"I consider myself now to be a modern, non-objective “serialist” painter much in the fashion of Claude Monet. Monet's series experimented with light and its effect on the color of an object. I begin with an image and progress through a series of paintings to an enlarged and simplified non-objective composition. These compositions are given a balance and order through their structure, line and color application. I never seek a final solution, and my pieces relate to each other as well as to the initial image. With this in mind, my work is best viewed when a number of pieces are shown in their evolving sequential order. While viewing these pieces you will notice that I have scribbled personal thoughts, poetry, emotions, anxieties, and ideas on the painted surfaces which in some cases I've erased and obliterated so the viewer is called to return to what is most important: the painting.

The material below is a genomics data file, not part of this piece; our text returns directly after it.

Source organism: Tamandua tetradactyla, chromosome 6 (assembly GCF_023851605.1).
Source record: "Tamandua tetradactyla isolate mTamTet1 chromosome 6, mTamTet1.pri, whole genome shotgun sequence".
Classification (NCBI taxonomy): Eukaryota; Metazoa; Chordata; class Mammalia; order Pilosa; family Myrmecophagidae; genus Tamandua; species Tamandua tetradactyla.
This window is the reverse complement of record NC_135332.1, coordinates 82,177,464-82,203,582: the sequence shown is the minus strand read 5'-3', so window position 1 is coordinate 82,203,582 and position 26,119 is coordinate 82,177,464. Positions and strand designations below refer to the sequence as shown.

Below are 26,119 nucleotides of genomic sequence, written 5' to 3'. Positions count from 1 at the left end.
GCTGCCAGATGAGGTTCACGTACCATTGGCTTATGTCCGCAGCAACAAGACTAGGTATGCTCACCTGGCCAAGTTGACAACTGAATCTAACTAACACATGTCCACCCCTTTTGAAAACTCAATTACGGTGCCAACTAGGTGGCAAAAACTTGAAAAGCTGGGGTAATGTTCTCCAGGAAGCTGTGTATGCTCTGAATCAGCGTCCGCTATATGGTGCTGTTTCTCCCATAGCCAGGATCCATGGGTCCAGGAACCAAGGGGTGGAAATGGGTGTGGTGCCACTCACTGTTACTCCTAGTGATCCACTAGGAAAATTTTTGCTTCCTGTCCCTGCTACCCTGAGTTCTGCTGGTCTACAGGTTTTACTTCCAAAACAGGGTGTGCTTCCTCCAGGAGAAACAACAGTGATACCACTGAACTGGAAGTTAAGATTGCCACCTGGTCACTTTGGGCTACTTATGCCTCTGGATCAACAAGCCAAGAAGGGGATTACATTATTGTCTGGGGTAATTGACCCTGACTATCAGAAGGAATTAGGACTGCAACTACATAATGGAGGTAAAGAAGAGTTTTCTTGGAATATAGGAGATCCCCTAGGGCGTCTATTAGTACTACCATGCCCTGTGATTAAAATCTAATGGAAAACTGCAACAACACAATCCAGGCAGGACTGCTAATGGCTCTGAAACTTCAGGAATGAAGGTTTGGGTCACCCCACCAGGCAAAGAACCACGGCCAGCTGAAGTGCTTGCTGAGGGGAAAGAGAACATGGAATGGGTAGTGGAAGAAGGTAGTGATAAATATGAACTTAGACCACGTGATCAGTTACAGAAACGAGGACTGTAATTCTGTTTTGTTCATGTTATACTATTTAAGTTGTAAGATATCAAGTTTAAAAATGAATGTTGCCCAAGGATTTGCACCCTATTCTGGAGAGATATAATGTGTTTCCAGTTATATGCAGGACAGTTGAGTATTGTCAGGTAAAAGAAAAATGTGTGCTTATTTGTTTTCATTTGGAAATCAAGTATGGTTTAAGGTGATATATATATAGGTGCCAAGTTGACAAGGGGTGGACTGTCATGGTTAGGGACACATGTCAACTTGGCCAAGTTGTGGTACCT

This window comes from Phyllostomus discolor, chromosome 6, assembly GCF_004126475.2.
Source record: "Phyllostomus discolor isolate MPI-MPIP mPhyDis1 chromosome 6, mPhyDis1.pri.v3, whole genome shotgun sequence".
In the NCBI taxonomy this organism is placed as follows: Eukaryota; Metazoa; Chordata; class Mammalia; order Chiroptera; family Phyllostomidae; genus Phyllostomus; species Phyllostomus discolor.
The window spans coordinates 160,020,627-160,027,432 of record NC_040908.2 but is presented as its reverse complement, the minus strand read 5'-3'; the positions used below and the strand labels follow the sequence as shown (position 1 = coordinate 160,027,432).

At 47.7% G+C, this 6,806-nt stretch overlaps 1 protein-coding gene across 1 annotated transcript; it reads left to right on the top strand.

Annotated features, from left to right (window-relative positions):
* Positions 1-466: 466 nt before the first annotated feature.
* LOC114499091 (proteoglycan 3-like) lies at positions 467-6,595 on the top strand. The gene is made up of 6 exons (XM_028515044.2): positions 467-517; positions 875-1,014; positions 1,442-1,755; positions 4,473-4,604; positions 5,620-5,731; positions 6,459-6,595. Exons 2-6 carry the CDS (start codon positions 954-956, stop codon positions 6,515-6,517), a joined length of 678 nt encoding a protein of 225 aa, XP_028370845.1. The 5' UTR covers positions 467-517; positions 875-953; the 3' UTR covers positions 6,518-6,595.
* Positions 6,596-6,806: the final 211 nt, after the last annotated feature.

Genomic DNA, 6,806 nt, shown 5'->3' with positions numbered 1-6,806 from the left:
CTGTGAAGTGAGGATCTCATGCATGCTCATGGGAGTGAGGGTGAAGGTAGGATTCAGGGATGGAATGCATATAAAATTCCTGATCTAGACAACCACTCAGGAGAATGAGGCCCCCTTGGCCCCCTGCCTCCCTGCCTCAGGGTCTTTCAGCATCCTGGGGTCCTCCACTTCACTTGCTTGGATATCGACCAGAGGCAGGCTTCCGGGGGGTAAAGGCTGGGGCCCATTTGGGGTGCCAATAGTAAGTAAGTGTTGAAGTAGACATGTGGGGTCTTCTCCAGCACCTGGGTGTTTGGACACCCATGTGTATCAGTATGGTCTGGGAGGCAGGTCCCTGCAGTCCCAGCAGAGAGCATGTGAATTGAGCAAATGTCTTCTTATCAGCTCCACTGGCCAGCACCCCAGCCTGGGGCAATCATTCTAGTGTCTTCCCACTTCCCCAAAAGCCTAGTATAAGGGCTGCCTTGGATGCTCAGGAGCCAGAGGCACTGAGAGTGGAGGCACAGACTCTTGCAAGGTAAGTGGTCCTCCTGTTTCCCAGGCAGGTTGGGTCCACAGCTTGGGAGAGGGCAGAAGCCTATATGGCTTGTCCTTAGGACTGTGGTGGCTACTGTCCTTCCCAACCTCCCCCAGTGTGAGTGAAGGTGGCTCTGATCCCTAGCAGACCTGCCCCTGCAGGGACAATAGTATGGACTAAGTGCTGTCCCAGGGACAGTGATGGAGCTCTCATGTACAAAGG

After all, isn't a painting composed by placing pigmented mediums (colors) across a surface of the artist’s choice into a composition of his choice? Representational/objective artists strive to create an illusion of “real” objects in their work. I choose to be a non-objective artist, and I consciously make no allusion to an illusion in some of my work.
The purpose of an art piece should no longer be assumed to exist because of a similarity to visual reality. Artwork should also comment on the process of making art by expressing elements of the artists unconscious. Surprisingly, this may evoke an emotion in the viewer without recourse or recall to an image or symbolic representational work of art."
- Robert Lavery